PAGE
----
Randomization failure: the 1969 draft lottery

During the early part of the Vietnam war, males could be exempt from serving in the military (and being sent to war) by attending college. Eventually this practice was ruled unfair (to people who couldn't afford college), so the college exemption was eliminated.

In 1969 the Selective Service organized a lottery to decide which boys would be drafted into the military . They decided to draft people by randomly selecting people by their birthdates as follows:

  1. A piece of paper with each calendar day was put it in a capsule, and the capsule was dropped into a large bin set up like a hamster treadmill.

  2. The Head of the Selective Service stuck his hand into the bin and mixed things up for a few seconds, and then the bin was spun around for a few minutes.

  3. Blind-folded, the Selective Service Head reached in and pulled out a capsule--that date was assigned draft number #1, the next date was draft #2, until the last one was draft #366 (they included leap days).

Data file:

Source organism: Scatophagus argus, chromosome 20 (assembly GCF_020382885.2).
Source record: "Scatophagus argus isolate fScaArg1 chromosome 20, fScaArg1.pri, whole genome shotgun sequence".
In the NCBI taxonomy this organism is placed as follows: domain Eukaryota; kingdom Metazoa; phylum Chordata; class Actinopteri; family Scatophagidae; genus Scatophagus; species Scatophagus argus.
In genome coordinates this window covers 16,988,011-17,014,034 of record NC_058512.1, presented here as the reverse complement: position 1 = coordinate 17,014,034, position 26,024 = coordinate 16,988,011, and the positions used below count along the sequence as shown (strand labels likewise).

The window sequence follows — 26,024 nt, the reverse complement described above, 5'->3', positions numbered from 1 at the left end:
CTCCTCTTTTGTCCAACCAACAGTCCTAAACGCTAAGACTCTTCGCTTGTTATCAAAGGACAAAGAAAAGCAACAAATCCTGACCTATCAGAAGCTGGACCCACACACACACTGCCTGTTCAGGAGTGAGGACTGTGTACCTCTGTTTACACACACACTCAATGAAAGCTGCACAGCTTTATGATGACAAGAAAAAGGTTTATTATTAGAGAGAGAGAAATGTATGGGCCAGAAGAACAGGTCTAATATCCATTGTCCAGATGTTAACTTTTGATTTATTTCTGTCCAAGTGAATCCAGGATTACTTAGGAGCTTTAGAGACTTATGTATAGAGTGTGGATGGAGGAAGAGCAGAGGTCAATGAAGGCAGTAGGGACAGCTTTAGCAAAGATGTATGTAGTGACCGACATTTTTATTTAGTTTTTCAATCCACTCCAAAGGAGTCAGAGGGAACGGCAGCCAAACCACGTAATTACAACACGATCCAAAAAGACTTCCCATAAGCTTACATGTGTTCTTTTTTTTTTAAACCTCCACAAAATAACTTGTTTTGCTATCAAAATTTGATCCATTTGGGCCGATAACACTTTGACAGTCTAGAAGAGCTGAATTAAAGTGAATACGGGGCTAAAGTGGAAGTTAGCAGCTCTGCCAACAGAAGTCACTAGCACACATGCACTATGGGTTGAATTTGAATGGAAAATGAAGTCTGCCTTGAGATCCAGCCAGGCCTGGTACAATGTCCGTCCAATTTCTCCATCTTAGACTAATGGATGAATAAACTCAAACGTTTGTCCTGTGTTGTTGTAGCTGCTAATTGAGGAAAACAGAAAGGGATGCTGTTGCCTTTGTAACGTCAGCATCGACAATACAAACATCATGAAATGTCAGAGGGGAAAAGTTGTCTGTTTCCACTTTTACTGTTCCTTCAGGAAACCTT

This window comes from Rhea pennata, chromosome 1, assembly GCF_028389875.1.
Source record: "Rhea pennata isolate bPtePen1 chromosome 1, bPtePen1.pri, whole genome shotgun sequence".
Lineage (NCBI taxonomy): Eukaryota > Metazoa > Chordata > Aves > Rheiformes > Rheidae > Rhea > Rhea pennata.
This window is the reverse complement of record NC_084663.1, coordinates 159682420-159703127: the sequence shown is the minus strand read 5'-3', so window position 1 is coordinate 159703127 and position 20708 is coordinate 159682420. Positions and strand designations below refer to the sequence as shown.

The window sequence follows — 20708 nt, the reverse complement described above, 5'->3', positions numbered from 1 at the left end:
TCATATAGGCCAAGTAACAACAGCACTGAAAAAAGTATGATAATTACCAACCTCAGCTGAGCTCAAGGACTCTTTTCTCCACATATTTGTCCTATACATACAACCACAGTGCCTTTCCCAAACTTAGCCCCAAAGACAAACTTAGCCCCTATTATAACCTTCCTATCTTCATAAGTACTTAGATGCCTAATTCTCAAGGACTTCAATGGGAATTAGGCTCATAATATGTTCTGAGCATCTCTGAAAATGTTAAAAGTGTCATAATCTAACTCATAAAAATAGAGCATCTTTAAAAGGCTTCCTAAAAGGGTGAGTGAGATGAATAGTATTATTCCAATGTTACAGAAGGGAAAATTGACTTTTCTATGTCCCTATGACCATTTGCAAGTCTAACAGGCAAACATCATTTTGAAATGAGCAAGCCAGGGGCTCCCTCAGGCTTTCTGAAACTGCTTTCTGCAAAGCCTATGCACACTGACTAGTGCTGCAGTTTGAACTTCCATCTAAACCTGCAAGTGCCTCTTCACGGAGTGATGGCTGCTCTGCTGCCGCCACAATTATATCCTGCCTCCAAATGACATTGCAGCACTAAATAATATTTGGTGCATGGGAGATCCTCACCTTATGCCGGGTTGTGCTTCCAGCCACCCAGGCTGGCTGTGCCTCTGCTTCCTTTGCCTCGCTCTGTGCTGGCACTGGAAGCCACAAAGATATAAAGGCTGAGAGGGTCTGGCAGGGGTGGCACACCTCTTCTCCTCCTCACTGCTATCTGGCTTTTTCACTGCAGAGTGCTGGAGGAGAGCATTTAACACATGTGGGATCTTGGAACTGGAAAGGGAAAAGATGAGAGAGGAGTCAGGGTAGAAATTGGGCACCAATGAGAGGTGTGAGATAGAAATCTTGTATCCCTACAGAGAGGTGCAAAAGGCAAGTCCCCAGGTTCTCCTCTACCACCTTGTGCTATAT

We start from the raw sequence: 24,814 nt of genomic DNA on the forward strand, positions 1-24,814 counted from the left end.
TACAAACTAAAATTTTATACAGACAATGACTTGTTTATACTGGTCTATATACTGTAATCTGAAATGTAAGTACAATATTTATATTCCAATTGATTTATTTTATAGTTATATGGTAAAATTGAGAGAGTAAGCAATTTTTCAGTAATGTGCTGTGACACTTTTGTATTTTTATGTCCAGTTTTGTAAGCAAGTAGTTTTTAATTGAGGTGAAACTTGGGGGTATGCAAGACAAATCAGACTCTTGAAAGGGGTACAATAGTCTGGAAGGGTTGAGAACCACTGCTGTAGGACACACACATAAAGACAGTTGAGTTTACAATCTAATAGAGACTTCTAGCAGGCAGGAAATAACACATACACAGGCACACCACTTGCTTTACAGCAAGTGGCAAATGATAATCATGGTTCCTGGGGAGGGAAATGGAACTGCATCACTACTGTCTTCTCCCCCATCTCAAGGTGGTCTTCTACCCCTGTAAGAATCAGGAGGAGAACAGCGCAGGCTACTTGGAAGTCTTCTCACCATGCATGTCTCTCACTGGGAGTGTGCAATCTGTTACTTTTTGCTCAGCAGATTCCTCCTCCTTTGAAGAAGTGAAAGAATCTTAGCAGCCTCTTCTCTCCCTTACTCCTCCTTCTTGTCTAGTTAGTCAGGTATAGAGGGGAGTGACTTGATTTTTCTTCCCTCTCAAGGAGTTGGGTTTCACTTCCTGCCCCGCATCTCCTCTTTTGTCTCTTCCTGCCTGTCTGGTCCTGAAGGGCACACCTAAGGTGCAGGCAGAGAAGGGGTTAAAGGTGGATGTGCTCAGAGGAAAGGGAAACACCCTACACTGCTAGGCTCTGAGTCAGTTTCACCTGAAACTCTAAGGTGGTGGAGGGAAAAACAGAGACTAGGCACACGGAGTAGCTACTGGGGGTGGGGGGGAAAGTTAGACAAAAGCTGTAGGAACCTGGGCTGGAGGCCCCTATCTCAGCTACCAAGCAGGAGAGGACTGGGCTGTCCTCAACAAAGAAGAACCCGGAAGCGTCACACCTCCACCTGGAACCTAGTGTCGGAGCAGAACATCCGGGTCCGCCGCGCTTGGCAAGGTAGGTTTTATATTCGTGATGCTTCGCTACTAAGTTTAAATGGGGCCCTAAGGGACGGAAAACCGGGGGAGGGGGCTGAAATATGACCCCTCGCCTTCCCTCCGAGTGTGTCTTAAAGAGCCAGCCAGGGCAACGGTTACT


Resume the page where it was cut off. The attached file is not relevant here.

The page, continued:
These numbers determined the order in which people would be drafted, and it was projected that about 10% of the males would be sent to Vietnam immediately after bootcamp and that another 10% would go to Vietnam within their period of enlistment.

What do you see wrong with this procedure ? (type answer in the box)

"So what WERE the problems?"

The Challenge

Some individuals (probably those with low numbers) noticed that those people with low numbers tended to be people born in the latter months of the year. In fact, the correlation between day of birth (1-366) and draft number was - .28. A random process would have produced a correlation around zero. Because this correlation was statistically significant, the lottery was challenged in court as being unfair.

Do you think the lottery was unfair (to those born late in the year)?

NO      Yes

The legal outcome

Despite the statistical evidence and the plausible flaws you hopefully identified, the judge ruled the lottery to be fair and refused to have it redone. However, the military did correct these flaws in subsequent years.

Addendum: the author of this exercise was drafted that year. Because he was born early in the year, he got a high number, thereby avoiding Vietnam and surviving long enough to write this exercise. So maybe you can blame the Selective Service for your having to do this web exercise!

 

 

 

Answer:

By putting the birthdays into the bin in sequence and by insufficiently mixing them up, they increased the likelihood that the last days put in were most likely to be the first ones grabbed.

Even if the Selective Service Head intentionally tried to select capsules from the bottom, his hand probably pushed the top capsules down into the pile as he plunged it in'

Because of friction and/or static electricity, spinning the capsules around did not mix them up sufficiently.